The gearing issue was almost solved by shimming the motor a few months ago. After shimming seemed to create only the slightest difference the next culprit seemed to be a worn worm, in an attempt to remove the armature the end of the worm caught the front bearing sleeve and yanked it in to the motor housing (This is the bearing damage I mentioned earlier). An attempt to drive the armature out the rest of the way only munged up the worm.

 

As it happens most of the ball bearings were missing out of this motor as well.

 

   

Samuel Wills

 

Originally Posted by Chuck Sartor:

I have found that once the wheels have loosened or been pulled off the axle they will never grip the axle well again, the wheel should be replaced. there are 2 671 motor armatures, and one has to be careful when ordering / replacing these. If all the above suggestions/offers don't pan out, you can send it to me and it will come back correctly repaired.

Chuck

www.only3rail.com

I believe I solved the wheel issue by replacing the frame/wheel assembly.

 

    The service manual doesn't mention different armatures. Is it a shaft length difference or something else?

Samuel Wills

 

According to my repair manual (K-line manual) the 671/2020 motors from 1947 on up use an armature number 671M-8 armature.  The other style 681-100 motor uses a number 681-114 armature.  I have a spare motor that I completely rebuilt 681-100 style, with the flatter brush plate, no brush tubes.  I removed the brush plate and took a micrometer to the ends of the shaft, which measured 3-63/128" or 88.75mm, total length.  I would have to take apart one of my 2020 locos to measure that shaft length to give you the measurement.  I actually think that the armatures will measure the same, and you can use either one.  The only LONG armature I know of would be used on the "Gold Seal High Stack motors, mainly due to the extra added plates on the motor housing, needing a larger armature, and longer shaft, and thus producing higher torque on the High Stack motors.

 

I can attest to one fact, that the brush plates on either motor, can be interchanged, without any adverse effects on the motors, or their ability to run correctly.  One of the 2020 locos that I purchased had the 681-100 motor installed, by the visual of the brush plate.  I purchased a brush plate with the brush tubes, and swapped them out, so that the 2020 now looks like the original.  It runs fantastic.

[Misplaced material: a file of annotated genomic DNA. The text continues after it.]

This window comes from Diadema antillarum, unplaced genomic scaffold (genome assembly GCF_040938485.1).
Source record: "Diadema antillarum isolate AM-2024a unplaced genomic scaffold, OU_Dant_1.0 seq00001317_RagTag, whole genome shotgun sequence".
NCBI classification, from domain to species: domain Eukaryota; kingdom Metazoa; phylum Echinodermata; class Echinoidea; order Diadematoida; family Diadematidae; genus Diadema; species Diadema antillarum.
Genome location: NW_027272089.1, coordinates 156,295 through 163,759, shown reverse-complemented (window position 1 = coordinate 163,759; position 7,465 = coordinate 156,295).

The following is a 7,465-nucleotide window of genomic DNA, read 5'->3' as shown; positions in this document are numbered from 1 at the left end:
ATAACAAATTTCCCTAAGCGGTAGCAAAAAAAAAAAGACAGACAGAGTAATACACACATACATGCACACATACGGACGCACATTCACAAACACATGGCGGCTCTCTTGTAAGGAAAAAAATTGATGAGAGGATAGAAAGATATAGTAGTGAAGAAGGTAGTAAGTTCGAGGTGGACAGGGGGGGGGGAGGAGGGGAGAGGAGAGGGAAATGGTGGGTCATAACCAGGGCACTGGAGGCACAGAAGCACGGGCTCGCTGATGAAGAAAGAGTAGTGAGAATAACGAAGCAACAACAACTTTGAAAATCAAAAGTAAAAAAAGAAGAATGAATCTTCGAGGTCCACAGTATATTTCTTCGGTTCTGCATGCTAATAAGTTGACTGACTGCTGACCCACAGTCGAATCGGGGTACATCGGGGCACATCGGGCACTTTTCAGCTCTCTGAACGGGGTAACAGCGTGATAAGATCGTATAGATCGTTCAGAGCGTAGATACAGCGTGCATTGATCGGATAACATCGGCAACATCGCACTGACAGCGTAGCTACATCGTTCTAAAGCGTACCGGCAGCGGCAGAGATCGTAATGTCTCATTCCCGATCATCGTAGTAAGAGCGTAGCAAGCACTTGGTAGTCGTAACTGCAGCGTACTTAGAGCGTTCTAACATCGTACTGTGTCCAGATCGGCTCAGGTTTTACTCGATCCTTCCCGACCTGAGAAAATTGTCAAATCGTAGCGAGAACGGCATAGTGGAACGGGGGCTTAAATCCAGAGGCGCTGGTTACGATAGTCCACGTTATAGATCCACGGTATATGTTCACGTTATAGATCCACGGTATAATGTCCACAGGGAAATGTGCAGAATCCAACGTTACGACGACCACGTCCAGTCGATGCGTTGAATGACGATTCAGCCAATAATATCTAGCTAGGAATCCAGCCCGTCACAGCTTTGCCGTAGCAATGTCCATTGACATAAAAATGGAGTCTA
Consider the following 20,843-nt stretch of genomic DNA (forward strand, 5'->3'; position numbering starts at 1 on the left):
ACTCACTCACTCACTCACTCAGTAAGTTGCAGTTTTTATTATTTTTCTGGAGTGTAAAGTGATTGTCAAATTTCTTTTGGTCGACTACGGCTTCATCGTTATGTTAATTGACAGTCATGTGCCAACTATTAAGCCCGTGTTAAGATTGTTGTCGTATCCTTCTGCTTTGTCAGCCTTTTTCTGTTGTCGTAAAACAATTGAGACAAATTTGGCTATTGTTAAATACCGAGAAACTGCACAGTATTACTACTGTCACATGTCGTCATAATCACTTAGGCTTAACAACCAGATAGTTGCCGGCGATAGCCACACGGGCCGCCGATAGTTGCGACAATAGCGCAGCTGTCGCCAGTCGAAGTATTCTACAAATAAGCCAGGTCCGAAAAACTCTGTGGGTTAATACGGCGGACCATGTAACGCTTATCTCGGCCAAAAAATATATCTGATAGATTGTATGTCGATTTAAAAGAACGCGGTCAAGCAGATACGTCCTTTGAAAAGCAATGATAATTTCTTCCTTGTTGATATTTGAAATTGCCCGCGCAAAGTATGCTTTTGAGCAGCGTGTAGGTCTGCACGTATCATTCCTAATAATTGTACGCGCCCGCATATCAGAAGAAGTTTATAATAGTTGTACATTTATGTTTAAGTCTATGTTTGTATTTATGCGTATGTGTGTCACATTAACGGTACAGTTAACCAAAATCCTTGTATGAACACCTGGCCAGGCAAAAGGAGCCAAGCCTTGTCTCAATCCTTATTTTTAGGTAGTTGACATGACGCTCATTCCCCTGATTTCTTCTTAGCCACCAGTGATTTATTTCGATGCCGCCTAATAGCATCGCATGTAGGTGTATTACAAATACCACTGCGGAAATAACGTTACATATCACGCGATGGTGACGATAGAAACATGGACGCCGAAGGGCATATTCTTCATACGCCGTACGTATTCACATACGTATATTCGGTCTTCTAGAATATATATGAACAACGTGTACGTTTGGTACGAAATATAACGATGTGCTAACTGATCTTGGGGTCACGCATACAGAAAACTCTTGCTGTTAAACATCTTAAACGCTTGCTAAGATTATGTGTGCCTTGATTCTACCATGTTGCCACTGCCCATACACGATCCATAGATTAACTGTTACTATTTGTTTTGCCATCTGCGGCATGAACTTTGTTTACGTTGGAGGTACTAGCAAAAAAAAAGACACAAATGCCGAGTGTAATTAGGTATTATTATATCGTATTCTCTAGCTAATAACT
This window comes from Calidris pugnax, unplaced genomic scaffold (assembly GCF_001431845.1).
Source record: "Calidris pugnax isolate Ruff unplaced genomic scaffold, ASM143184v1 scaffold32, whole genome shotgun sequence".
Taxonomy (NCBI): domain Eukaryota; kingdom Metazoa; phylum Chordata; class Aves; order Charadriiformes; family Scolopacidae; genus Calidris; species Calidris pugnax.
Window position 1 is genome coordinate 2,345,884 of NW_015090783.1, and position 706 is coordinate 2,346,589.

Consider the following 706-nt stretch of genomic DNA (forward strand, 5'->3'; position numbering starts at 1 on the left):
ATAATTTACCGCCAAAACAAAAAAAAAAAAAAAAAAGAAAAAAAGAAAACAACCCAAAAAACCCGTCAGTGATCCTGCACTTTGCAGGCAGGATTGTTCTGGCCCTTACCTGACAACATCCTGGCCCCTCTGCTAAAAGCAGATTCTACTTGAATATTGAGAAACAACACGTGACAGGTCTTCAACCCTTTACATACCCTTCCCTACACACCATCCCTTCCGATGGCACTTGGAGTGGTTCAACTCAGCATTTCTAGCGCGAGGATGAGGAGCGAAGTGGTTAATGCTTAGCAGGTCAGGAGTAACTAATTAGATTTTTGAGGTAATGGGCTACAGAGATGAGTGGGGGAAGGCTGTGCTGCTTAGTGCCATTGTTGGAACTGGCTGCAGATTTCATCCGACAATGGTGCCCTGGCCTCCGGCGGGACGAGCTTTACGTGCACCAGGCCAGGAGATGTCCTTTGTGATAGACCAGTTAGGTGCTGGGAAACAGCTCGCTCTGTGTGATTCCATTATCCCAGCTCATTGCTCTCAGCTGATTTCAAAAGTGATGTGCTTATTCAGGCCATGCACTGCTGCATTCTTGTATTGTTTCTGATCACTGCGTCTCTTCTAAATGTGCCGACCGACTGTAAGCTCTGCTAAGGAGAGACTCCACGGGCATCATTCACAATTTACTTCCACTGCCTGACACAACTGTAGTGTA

I happen to have what appears to be the chassis and frame and motor for a 671 turbine loco, missing many parts including boiler and pilot and trailing trucks and tender. I was just recently looking it over wondering if I can kitbash it into something.

 

It's a high-mileage unit with a lot of slop in the wheel bearings. I see that the motor shaft worm gear is noticeably worn. The motor drives one axle and it relies on the side rods to transmit power to the other drivers.

 

My point is: if you have a high-mileage unit with a lot of wear, it may not be economical to repair. The worm-drive units are somewhat particular with fit and alignment of the worm to the gear. My service manual shows that each end of the drive shaft uses 9 ball bearings for end thrust. The associated parts have to be just right to maintain limited end play.

 

Loose wheels/axles can be staked/knurled/super-glued, but it can be tricky to keep them true.

 

By all means repair it if you can, but sometimes they aren't worth it if multiple parts are substantially worn or damaged.

Originally Posted by spwills:

     I've had this unit for a good four years and have been working on it on and off for most of that time.

 

     IT IS DRIVING ME NUTS!

 

     The diagonal drive has not functioned properly for more then 30 seconds.

 

A history of repairs

 

1. re-quarter and remount the wheels - wheels loosened again

 

2. replace frame/wheels - due to a broken ladder apron this needed to be done anyway. Wouldn't run with boiler on.

 

3. At this point I attempted to remove the armature and damaged the shaft bearings.